The woman stood on that ledge for about an hour and a half. I only watched for about half an hour. At one point it looked as though she was jumping, and I thought I was going to throw up. Instead, I went back down to my office to do some work. Later on, a co-worker radioed me to let me know that the woman was safe. She had changed her mind and climbed back inside the broken window.

Why I am Drawn to the Places and People with Whom I Journey

Recently, I was speaking with a computer programmer who works for a large multinational marketing firm. We both got talking about our respective jobs, and I spoke a little about working with street-involved youth and survival sex workers. In response, this fellow expressed puzzlement as to what leads people like me to do what we do. Granted, he respects the work, but he couldn’t help wondering what in the world is it that makes a person think, “Hey, I’d really like to work with survival sex workers! That would be… fun!”
In my own way, I’ve been thinking that question over for a long time. What is it, I’ve wondered, that continually draws me to the places and people that most others would rather avoid at all costs? There are a few options that anybody in my position must consider.
(1) Perhaps there is an element of voyeurism at work here. Am I simply searching for an adventure (I did read a lot of adventure stories as a kid), and seeking out these places and people because of the adrenaline rush I can get, or because of the larger than life stories I can gather? Am I some sort of leech that feeds off of the sufferings of others? After all, don’t our entertainment and news media (and there’s thin line between the two!) train us to be voyeurs in this way? Have I simply been less satisfied than others with the high that the evening news offers? You see, after awhile, even watching live broadcasts of school shootings can get boring… maybe I’ve had to go and seek out greater voyeuristic highs elsewhere. Maybe I’m just ‘chasing the dragon’ but the dragon isn’t heroin, it’s the trauma of others.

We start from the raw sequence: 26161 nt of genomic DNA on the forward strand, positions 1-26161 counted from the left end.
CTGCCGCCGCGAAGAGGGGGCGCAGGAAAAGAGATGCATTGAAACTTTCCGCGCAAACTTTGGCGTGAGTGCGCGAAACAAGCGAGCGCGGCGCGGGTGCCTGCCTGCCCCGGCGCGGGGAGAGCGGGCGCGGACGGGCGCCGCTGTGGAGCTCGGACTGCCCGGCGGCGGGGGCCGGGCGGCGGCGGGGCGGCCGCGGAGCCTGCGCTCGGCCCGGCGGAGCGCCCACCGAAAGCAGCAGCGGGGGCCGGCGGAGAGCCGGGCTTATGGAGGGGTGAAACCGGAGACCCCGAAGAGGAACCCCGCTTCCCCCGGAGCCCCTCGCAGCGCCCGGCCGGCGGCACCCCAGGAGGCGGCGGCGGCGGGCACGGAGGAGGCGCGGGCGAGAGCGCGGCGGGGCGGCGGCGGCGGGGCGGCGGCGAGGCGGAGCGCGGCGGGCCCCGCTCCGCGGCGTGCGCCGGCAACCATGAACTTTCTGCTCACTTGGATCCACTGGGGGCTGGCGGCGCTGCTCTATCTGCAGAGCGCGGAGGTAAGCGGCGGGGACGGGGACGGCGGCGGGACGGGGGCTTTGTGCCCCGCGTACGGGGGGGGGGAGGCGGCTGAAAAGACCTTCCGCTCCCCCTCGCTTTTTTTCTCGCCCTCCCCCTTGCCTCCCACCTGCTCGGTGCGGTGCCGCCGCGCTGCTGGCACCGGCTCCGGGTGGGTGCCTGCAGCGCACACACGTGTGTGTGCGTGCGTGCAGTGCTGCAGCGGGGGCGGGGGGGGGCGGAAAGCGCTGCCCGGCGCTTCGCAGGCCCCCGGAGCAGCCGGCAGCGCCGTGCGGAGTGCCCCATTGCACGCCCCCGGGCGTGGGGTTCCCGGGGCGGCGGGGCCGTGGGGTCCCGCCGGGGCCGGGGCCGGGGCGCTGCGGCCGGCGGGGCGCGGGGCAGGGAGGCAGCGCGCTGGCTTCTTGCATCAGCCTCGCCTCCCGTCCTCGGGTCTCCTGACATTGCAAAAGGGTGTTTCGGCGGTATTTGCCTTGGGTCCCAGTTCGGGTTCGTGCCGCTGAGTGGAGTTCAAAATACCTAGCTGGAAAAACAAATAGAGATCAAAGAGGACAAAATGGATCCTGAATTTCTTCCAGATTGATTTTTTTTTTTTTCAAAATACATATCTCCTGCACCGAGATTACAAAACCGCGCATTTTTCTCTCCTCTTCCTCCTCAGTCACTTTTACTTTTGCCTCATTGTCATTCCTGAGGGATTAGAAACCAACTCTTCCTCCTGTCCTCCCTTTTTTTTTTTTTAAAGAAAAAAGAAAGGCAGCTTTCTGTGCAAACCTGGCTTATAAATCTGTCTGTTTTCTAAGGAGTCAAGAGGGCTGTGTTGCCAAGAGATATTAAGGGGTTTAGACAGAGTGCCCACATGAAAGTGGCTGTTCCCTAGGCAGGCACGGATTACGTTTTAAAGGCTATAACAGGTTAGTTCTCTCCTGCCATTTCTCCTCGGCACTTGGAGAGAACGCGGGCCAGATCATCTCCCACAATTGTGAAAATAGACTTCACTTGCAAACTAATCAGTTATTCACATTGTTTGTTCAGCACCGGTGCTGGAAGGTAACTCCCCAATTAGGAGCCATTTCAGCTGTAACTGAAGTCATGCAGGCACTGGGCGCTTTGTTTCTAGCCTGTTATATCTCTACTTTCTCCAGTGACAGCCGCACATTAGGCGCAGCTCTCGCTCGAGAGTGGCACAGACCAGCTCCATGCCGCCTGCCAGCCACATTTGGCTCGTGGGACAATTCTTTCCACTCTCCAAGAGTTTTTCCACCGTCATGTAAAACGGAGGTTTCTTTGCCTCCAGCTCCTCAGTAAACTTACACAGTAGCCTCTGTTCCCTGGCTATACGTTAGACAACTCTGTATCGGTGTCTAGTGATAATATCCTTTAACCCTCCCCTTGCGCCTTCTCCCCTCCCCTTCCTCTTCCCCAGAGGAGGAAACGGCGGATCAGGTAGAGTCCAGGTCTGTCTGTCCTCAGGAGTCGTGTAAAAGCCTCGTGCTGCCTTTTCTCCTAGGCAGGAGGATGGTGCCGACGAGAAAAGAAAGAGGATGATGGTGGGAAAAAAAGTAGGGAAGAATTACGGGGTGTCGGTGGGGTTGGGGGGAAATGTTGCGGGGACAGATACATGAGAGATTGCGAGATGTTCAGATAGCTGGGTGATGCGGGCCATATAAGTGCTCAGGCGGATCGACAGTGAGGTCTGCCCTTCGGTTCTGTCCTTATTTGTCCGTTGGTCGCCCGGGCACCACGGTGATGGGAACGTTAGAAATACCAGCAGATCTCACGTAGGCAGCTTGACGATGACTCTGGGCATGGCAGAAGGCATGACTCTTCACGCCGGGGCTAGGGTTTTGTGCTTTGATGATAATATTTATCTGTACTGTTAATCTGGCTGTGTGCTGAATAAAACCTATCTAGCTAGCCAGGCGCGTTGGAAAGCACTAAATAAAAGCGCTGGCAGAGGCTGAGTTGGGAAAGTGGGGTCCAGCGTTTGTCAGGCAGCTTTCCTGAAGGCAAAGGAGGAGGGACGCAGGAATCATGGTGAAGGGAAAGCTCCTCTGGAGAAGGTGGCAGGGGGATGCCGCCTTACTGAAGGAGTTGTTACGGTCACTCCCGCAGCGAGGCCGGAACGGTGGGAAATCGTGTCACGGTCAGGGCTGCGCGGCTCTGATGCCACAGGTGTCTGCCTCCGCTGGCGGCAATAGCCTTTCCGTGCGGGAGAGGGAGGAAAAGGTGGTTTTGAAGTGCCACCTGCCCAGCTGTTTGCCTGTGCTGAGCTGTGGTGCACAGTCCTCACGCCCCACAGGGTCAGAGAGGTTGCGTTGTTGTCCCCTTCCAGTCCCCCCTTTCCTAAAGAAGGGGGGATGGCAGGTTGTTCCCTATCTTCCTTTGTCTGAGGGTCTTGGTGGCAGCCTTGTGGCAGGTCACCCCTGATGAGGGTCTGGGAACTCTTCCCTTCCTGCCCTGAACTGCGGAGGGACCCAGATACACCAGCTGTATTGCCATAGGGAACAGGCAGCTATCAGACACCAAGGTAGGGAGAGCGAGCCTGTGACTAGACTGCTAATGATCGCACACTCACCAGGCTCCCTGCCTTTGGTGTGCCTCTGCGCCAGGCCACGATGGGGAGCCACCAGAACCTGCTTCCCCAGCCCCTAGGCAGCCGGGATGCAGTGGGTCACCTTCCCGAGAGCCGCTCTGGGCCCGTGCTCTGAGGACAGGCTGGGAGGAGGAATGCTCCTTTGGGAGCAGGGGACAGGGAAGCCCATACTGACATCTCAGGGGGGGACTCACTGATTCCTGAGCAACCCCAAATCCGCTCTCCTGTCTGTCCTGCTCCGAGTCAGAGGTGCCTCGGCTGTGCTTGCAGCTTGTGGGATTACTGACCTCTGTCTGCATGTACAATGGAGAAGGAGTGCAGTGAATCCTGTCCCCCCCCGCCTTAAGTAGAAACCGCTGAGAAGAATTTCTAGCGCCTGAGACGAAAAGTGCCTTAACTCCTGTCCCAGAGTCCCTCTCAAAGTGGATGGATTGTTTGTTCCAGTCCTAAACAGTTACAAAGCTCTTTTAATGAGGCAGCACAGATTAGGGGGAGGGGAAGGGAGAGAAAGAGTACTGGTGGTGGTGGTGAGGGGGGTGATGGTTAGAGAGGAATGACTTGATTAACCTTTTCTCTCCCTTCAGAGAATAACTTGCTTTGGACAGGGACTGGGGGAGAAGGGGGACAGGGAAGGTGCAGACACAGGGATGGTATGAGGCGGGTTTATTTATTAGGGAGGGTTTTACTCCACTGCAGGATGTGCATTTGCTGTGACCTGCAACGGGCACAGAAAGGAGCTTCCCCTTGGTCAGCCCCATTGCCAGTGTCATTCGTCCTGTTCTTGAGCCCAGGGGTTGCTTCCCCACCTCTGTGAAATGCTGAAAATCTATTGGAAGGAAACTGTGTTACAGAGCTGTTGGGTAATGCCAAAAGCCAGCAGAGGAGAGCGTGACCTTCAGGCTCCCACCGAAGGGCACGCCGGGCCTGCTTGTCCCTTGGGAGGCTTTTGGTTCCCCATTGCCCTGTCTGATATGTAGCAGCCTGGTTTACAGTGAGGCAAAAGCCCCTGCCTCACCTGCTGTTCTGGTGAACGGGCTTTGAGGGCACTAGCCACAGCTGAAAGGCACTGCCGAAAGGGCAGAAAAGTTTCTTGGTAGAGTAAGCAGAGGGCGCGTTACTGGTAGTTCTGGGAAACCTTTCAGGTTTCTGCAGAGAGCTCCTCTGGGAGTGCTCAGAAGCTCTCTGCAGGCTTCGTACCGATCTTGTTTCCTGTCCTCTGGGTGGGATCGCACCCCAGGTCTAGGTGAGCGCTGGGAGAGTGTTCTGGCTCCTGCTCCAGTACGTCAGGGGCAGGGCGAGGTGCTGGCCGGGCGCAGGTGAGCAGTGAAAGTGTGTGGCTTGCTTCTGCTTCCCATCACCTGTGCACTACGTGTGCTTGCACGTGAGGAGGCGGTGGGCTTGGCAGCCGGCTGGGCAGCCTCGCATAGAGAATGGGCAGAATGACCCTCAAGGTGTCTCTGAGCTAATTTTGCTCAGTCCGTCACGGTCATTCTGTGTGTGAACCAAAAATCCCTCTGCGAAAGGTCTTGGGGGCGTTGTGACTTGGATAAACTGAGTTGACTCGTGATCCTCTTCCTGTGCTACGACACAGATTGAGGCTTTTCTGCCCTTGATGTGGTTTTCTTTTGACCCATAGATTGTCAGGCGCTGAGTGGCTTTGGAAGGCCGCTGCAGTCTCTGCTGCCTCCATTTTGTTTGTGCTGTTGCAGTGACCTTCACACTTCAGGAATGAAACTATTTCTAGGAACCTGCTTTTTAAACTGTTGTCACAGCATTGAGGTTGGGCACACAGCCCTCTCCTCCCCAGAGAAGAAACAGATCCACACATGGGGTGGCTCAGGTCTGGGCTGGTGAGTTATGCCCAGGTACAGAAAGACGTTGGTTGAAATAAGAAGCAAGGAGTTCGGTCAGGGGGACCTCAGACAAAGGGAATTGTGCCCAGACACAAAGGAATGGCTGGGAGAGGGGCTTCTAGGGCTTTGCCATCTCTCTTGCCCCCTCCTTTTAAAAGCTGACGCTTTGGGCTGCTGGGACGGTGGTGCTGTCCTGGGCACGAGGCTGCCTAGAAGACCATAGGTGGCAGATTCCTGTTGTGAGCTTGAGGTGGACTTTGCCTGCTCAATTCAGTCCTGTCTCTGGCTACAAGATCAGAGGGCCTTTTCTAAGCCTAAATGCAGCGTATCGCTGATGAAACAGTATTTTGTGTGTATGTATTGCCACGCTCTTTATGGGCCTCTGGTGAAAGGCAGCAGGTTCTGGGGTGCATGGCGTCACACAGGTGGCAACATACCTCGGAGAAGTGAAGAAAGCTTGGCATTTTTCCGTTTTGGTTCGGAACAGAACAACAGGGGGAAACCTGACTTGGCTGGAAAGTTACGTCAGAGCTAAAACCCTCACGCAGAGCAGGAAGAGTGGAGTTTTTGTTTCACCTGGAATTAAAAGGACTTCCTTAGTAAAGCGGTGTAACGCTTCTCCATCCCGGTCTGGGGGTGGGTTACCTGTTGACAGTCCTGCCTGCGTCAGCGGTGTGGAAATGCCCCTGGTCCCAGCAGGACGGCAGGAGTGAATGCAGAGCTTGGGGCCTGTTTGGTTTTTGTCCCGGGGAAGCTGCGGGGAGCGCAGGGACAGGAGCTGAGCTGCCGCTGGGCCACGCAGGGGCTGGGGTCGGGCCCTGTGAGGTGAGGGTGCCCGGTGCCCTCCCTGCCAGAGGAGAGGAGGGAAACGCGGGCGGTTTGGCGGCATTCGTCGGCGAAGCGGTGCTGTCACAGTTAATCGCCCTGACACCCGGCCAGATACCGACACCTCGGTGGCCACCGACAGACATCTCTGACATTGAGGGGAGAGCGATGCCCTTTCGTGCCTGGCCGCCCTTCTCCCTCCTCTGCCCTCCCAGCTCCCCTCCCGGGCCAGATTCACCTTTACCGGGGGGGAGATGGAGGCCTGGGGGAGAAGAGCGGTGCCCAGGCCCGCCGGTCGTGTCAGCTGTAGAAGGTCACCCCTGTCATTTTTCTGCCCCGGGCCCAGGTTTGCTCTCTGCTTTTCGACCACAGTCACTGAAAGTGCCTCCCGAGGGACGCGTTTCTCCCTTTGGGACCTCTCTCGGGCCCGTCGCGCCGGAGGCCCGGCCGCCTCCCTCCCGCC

(2) Perhaps there is an element of machismo at work here. I was always an extremely quiet and frightened child — I was terrified of going to Sunday School classes, never mind hanging out with misfits in alleyways and rundown bars! Granted, I started confronting those fears in my second year of highschool, but how much of what I am doing is motivated by the desire to prove that I am not afraid? Further, it isn’t enough to just prove this to myself, so maybe I need to prove this to others — hence I share stories of encounters I have had with violence, if walking alleyways at night, of bringing fugitives into my home — but there’s always a wonderful pastoral, ethical, or theological twist I can put on these stories; I can hide my own insecurities, and my own image-building (i.e. self-branding) behind a wonderful screen of ‘radical piety’ or whatever else you want to call it.
As I am trying to be honest, I must confess that I expect that there are elements of both of these things within me. I hate to admit it, but the fact that I despise these things so much when I see them in others, is a sure sign that they likely exist within myself (i.e. I often find that I most despise those who manifest things I try to hide about myself, and I suspect that many of us are this way). Indeed, when I recognise these things within myself, I sometimes think about leaving the work, the places, and the people, and fleeing to some anonymous locale.
But I don’t.
And this is why: by far, the single greatest thing that draws me to these places and people, the thing that draws me inexorably, is the presence of our crucified Lord, who resides therein. To my own amazement I have discovered that such places, and such people, are often overflowing with the presence of God. What else can explain the existence of vibrant communities within neighbourhoods that stand condemned? What else can explain the existence of radical acts of sacrifice, sharing, love, and solidarity, amongst those who are used, despised, and forsaken by the vast majority of us? What else can explain the joy that bursts forth with such freedom from those who, by all of our standards, should be completely miserable? It is all of these things, all of these sacraments of God’s presence with, and within, ‘the least of these’ that draws me most forcefully to places and people of exile.
And so, with fear and trembling, I walk amongst these places and people — afraid that I, too, will use them in some sick voyeuristic or self-affirming manner, and yet unable to turn back because my salvation is only to be found here. It is not flight, but immersion, that will reshape my desires, and my identity.
Indeed, the places and people of exile grant me a full immersion into the wounded side of Christ — Thomas was told to thrust his hand into Christ’s side, and he discovered his salvation in that invitation; I have jumped over my head into Christ’s torn and bloodied side, and walk within it, eat and sleep it, and huddle close to the others who reside therein; and together we await the day when all wounds — even the wounds of Christ that still throb and bleed — are healed.
I invite any and all to join us, for I believe that the salvation of all of us is caught up in that invitation.